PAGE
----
Original Medicare vs. Medicare Advantage

With so many available options, picking the right Medicare plan might seem overwhelming. But it may be less complicated than you think.

This year’s Medicare Annual Enrollment Period is October 15 through December 7. Whether you’re enrolling in a Medicare plan for the first time, or have a plan and would like to make changes, now is the time to start researching your options.

Let’s start with the basics. Medicare is health insurance that is available for people age 65 and older as well as those with disabilities. There are four parts: A, B, C and D. Parts A and B make up Original Medicare, Part C is Medicare Advantage and Part D is Prescription Drug Coverage.

Now, you may be wondering, which is right for me—Original Medicare or Medicare Advantage? Here’s how the two are different:

Original Medicare is provided through the federal government and gives access to hospitals, physicians and other health care providers. Here are a few key things to know.

  • It’s considered a fee-for-service plan, which means there’s not a cap on your out-of-pocket expenses—you’ll always pay about 20 percent of the cost of the services you receive. This can quickly add up depending on the amount of medical care required.
  • Original Medicare does not cover prescription drugs. Depending on your needs, you may need to add Part D or prescription drug coverage.
  • You can see any provider that accepts Medicare without worrying about what providers are in-network and out-of-network.

Medicare Advantage plans are offered through private insurance companies. These plans combine Part A and B under one plan, and often include prescription drug coverage too. Here’s what you need to know about these plans:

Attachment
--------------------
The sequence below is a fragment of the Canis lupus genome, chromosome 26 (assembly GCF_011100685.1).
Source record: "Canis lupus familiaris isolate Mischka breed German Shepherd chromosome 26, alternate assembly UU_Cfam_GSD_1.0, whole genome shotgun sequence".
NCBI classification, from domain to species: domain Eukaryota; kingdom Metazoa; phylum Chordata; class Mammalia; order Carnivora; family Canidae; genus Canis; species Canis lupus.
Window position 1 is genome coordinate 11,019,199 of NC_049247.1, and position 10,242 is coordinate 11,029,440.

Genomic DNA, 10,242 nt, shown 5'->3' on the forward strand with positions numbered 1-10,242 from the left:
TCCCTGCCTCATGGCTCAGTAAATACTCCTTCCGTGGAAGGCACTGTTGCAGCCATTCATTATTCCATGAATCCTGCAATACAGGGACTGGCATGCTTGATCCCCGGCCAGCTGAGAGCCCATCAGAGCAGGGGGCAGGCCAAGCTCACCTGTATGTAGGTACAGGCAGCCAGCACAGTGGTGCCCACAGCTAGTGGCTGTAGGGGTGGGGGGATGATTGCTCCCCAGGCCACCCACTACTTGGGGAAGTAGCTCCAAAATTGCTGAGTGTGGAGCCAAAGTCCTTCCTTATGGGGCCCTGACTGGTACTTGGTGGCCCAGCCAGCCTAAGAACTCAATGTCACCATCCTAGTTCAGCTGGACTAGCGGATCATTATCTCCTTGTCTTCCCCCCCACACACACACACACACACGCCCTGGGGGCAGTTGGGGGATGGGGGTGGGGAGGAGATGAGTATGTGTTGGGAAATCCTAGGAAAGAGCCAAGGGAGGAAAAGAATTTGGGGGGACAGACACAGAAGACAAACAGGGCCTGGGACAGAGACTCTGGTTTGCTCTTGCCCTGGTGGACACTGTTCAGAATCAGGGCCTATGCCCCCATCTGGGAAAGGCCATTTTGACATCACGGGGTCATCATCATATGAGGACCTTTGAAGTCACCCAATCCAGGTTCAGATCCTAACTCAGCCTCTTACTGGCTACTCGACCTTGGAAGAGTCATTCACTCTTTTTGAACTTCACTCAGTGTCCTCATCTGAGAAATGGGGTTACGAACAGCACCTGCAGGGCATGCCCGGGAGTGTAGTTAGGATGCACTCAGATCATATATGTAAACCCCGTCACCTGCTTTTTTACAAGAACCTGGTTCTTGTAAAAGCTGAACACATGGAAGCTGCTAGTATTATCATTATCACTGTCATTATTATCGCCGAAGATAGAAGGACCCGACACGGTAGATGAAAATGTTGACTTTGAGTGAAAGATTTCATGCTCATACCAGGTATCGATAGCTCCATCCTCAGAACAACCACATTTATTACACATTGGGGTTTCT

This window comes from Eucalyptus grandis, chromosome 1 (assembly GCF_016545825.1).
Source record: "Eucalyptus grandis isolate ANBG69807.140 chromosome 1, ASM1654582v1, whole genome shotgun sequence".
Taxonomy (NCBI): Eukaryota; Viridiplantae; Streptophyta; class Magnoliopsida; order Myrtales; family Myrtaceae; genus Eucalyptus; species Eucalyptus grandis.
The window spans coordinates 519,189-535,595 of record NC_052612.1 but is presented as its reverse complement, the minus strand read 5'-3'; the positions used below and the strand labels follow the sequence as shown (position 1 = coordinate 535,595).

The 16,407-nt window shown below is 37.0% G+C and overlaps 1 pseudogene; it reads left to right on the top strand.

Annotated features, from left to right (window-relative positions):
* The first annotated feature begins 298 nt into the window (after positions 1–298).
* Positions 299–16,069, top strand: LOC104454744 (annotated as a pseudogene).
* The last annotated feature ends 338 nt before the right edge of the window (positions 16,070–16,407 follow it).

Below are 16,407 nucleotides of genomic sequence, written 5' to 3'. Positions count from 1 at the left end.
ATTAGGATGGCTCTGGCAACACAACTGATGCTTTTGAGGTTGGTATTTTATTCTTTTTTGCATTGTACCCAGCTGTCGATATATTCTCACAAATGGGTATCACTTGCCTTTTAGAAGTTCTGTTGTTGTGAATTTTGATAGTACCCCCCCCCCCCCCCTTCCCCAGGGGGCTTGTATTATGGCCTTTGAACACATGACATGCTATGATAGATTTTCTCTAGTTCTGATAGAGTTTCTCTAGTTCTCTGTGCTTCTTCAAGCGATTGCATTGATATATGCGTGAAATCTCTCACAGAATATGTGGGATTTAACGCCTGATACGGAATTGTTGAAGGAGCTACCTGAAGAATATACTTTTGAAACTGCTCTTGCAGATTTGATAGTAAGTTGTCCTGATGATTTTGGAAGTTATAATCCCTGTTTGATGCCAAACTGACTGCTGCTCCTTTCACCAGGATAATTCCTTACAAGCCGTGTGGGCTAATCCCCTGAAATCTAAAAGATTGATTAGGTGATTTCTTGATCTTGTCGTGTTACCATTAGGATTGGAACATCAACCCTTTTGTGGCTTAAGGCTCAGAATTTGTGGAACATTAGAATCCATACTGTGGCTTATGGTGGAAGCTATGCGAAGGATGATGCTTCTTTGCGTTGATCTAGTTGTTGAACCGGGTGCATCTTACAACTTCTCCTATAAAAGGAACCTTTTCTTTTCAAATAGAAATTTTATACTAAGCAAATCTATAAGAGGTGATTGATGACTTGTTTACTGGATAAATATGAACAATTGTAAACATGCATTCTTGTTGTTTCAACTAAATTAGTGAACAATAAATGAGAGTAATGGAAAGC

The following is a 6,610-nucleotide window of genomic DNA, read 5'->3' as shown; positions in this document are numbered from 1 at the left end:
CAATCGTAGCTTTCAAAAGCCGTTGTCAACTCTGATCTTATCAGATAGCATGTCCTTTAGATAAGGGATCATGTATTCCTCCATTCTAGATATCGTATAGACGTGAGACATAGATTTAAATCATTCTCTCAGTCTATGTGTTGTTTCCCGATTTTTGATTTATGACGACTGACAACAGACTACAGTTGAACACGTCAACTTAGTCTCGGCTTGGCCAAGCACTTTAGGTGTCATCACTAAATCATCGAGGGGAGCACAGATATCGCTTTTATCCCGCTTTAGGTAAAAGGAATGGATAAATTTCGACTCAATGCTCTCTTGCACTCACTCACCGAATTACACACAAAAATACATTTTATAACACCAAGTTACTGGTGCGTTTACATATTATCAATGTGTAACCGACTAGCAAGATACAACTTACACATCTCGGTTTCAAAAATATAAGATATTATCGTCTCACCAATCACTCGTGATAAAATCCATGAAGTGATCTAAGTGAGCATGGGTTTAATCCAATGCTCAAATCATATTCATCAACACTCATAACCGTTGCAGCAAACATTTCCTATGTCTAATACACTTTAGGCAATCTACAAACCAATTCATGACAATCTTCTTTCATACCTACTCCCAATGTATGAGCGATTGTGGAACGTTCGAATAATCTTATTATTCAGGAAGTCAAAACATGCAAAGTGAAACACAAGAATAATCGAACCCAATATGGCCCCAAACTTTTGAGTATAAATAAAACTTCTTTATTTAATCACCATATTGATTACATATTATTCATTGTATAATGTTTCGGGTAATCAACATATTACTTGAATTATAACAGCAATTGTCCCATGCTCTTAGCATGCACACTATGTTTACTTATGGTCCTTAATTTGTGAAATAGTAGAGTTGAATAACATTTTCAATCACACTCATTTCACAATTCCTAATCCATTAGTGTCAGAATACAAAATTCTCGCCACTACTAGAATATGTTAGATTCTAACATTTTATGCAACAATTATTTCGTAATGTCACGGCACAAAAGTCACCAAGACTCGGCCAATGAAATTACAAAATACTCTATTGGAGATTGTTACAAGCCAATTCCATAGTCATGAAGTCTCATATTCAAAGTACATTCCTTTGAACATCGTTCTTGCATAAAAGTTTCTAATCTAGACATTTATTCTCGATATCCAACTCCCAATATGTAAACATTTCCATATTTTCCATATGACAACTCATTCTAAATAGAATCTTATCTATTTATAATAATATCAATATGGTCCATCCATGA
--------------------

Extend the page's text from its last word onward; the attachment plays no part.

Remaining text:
• Most Medicare Advantage plans have an out-of-pocket maximum. This is the maximum amount you’ll pay for coverage of health care services during your plan year. Once the limit is reached, your plan pays 100 percent for all covered services.
  • Many Medicare Advantage plans offer additional benefits, such as SilverSneakers® Fitness, vision, hearing and dental coverage. This often makes Medicare Advantage plans a better overall value, especially because companies like Network Health offer Medicare Advantage plans for as low as $0 a month. So, you can get extra benefits without paying a large monthly premium
  • Although you must live within the plan’s service area, they often have travel benefits. For example, Network Health covers out-of-state medical expenses while you’re traveling and treats those expenses as in-network.

Now you’re ready to get into the plan details. I recommend people make a checklist that includes the things they consider most important and use it to match up with a plan that’s right for them. Here are some factors to consider.

  • The out-of-pocket maximum, which is the maximum amount you’ll pay for health care services in a plan year
  • Copayment amounts for seeing a primary care provider or specialist
  • How you use your medical benefits—for example, do you need to get a lot of routine lab tests? Or are you anticipating a surgery?
  • Medications and prescription drugs—what’s covered and how much it will cost when you fill the prescription?
  • Potential extra benefits, such as fitness, vision coverage, dental coverage, hearing aids and more

If you need help picking a plan, reach out to a Network Health sales advisor or broker. Both are great options for learning more about what options are available and how the different plans compare with each other. Network Health also offers in-person meetings and Zoom meetings for people to learn more about their Medicare options. You can learn more about these meetings at

Network Health Medicare Advantage Plans include MSA and PPO plans with a Medicare contract. NetworkCares is a PPO SNP plan with a Medicare contract and a contract with the Wisconsin Medicaid program. Enrollment in Network Health Medicare Advantage Plans depends on contract renewal.

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